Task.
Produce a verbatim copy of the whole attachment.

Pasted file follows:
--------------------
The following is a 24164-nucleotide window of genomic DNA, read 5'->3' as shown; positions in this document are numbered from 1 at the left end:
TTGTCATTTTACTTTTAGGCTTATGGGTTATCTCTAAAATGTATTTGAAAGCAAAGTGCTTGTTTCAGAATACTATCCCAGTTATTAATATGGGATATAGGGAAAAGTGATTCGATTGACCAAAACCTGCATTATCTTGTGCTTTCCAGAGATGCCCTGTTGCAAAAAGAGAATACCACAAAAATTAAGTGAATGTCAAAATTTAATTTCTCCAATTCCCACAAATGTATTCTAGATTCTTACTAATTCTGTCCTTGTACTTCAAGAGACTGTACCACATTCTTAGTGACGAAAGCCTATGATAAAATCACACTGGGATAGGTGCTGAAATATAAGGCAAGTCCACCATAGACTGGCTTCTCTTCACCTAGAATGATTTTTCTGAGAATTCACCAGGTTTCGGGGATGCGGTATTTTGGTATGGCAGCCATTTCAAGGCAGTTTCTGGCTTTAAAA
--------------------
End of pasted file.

The following is a 24164-nucleotide window of genomic DNA, read 5'->3' as shown; positions in this document are numbered from 1 at the left end:
TTGTCATTTTACTTTTAGGCTTATGGGTTATCTCTAAAATGTATTTGAAAGCAAAGTGCTTGTTTCAGAATACTATCCCAGTTATTAATATGGGATATAGGGAAAAGTGATTCGATTGACCAAAACCTGCATTATCTTGTGCTTTCCAGAGATGCCCTGTTGCAAAAAGAGAATACCACAAAAATTAAGTGAATGTCAAAATTTAATTTCTCCAATTCCCACAAATGTATTCTAGATTCTTACTAATTCTGTCCTTGTACTTCAAGAGACTGTACCACATTCTTAGTGACGAAAGCCTATGATAAAATCACACTGGGATAGGTGCTGAAATATAAGGCAAGTCCACCATAGACTGGCTTCTCTTCACCTAGAATGATTTTTCTGAGAATTCACCAGGTTTCGGGGATGCGGTATTTTGGTATGGCAGCCATTTCAAGGCAGTTTCTGGCTTTAAAA